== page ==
Perhaps the most incredible story I learned about the property, specifically with regard to the Grand Salon shown above and below in the recent photos, involves an 80-something Parisian woman who has lived each stage of the hotel's existence firsthand. As a child, she joined her father at the Grand Salon where he would go regularly for business meetings. As he chatted and discussed important matters, she would sit rapt before the spirited commotion of lunching ladies, busy hommes d'affaires and hotel staff zipping between tables to keep everyone comfortable. It was grand, frenetic and exciting, full of life and activity, the kind that latches onto memory and remains a fixture of childhood. As she got older, the grand salon played host to her own adult conversations and served as the backdrop to many lunches where friendships were built and nurtured. 



Today, she returns to the Grand Salon yet again to lunch weekly in the lofty, gilded epicenter of her own nostalgia. The furnishings may have been updated, the dust and tired columns revived, but the integrity and history of the place remains wonderfully in tact, eager and ready to be the frame for new memories.


---
Read my review on Afar! 

Hilton Paris Opéra
108 rue Saint-Lazare
75008 Paris
Website

28.6.15

Turning 30 in Paris

CakeBoy Paris Cake

Today, I turned thirty. So naturally this was cause for self reflection - the good, the bad, and the on-the-way-up experiences that make me excited for this new chapter in my life and even more so to reach this milestone in Paris. To keep this succinct, I came up with 3 reasons for this upbeat outlook on the birthday, one for each decade:

1/ A firmer sense of self and a solid groove in the city. 
Nine years ago, when I officially settled in Paris, I didn't have a creative outlet, I didn't know what each day would bring let alone an entire post-college career and I was perpetually doubting my choices. In hindsight, that seems par for the course. In our early twenties we barely understand ourselves as young adults and are, in many cases, grappling with the anxiety attendant to transitioning from four years of a familiar routine. I couldn't count the number of times I questioned what I was doing in Paris, particularly as former classmates took to Facebook (the only widely-used social platform at the time, if you can believe it!) to broadcast their new jobs. On top of that, I hadn't yet formed my own network of friends and acquaintances and relied heavily on C's built-in group.

Grad school kicked things into new gears, as did this blog which I launched after graduating. From there, the city became my playground and I connected with others in the process of finding their way in an adopted home. It took years of nurturing, refining and pushing myself beyond my comfort zone but it is this experience that has helped harness my understanding of who I am in the world and, on a smaller but no less important level, in France. My interests and expectations from my environment and my friends have also evolved in the last decade and I am thrilled to see how they grow in the next.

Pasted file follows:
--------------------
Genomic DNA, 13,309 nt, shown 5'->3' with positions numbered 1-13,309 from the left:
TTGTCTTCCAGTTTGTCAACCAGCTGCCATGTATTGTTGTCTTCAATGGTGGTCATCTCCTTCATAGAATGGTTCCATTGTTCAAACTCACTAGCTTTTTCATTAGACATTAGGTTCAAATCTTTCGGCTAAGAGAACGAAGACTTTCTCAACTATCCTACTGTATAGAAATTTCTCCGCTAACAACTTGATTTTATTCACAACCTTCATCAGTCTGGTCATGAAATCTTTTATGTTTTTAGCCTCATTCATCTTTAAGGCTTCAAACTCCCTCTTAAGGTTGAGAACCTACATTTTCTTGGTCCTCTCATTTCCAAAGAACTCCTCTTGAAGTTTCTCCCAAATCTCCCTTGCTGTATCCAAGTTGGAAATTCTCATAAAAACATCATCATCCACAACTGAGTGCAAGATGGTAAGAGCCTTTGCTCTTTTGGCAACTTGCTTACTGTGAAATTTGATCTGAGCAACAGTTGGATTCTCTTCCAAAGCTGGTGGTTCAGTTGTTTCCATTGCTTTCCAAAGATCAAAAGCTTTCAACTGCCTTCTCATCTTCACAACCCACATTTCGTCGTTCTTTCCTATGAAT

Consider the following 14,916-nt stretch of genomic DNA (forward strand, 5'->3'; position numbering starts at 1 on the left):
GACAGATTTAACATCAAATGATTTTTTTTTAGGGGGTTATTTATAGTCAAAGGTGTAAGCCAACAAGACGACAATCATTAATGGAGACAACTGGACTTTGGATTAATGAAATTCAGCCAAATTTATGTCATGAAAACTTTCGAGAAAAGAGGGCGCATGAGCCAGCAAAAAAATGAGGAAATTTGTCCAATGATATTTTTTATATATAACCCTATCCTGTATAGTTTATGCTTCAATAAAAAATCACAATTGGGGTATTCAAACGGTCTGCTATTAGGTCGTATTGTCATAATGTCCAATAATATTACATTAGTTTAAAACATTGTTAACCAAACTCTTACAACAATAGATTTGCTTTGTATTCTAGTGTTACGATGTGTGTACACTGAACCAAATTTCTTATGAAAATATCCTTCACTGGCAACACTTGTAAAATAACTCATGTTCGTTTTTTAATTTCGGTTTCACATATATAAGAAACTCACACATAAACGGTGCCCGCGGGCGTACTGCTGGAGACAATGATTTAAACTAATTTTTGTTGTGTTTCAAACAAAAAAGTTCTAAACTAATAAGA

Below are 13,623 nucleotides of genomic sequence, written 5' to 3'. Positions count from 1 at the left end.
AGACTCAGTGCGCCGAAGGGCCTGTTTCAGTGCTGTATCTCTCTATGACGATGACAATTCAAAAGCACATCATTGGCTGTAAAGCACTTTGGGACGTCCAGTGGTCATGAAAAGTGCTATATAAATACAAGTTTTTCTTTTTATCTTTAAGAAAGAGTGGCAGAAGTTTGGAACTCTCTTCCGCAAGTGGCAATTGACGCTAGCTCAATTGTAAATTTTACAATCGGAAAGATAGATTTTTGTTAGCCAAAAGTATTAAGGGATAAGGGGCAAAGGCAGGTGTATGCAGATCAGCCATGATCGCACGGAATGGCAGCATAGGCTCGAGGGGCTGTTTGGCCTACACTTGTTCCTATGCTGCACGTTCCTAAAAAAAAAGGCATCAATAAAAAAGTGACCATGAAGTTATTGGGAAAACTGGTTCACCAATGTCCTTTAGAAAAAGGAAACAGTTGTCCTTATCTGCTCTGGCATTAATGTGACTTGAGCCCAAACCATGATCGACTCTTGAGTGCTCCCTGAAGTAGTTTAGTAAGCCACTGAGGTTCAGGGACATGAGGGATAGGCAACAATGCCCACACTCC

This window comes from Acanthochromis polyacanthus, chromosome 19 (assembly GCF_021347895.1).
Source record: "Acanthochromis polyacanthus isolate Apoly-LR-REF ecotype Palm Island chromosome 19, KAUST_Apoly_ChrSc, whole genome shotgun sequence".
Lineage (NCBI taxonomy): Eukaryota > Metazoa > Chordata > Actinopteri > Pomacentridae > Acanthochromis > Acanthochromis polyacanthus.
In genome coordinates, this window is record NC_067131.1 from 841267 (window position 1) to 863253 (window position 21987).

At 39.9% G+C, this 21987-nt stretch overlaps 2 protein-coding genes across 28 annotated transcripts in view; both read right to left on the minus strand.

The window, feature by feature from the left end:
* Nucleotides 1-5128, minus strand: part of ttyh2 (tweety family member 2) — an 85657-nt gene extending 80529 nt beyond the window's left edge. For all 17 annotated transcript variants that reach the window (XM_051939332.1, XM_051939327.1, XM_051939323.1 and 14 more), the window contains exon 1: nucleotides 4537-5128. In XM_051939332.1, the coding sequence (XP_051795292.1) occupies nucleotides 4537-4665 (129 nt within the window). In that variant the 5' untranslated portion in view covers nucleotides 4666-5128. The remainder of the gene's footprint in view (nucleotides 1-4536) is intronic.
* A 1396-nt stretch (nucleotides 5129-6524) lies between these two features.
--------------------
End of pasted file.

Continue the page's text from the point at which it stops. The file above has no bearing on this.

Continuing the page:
2/ It all gets better from here 
I distinctly recall conversations with women considerably older than me prior to arriving in Paris (a time when I was fraught with angsty, late adolescent anxiety about everything) in which they would assure me that personal greatness and self contentment and assurance lay ahead in my thirties. They insisted that all the insecurities and unhealthy self-flagellation would ease and I would start to appreciate myself, body and mind. I'd tackle the future less by blind enthusiasm and energy but with directed fervor. And by the time I turned 28, that truth finally began crystallizing. I feel liberated from what was once paralyzing doubt. It should be said that Paris as a landscape when you're transitioning into adulthood and womanhood is as terrifying as it is exhilarating, particularly if you're a woman uneasy in her own skin like I was. I wish I had had faith in the wisdom imparted by older women but I suppose I had to arrive at the realizations myself. And now, I'm focused on paving my own route with my own voice and vision, less interested in comparing myself and my work to others who share similar core interests. It's upward and onward from here!

3/ The next journey
Where the unknown is less petrifying and far more exciting. My forthcoming book will certainly, hopefully, be part of that unknown and I look forward to seeing where it leads me! And as always, I keep myself open to where this city will take me. A voir....!

Any thirties wisdom you can impart as I begin this new journey?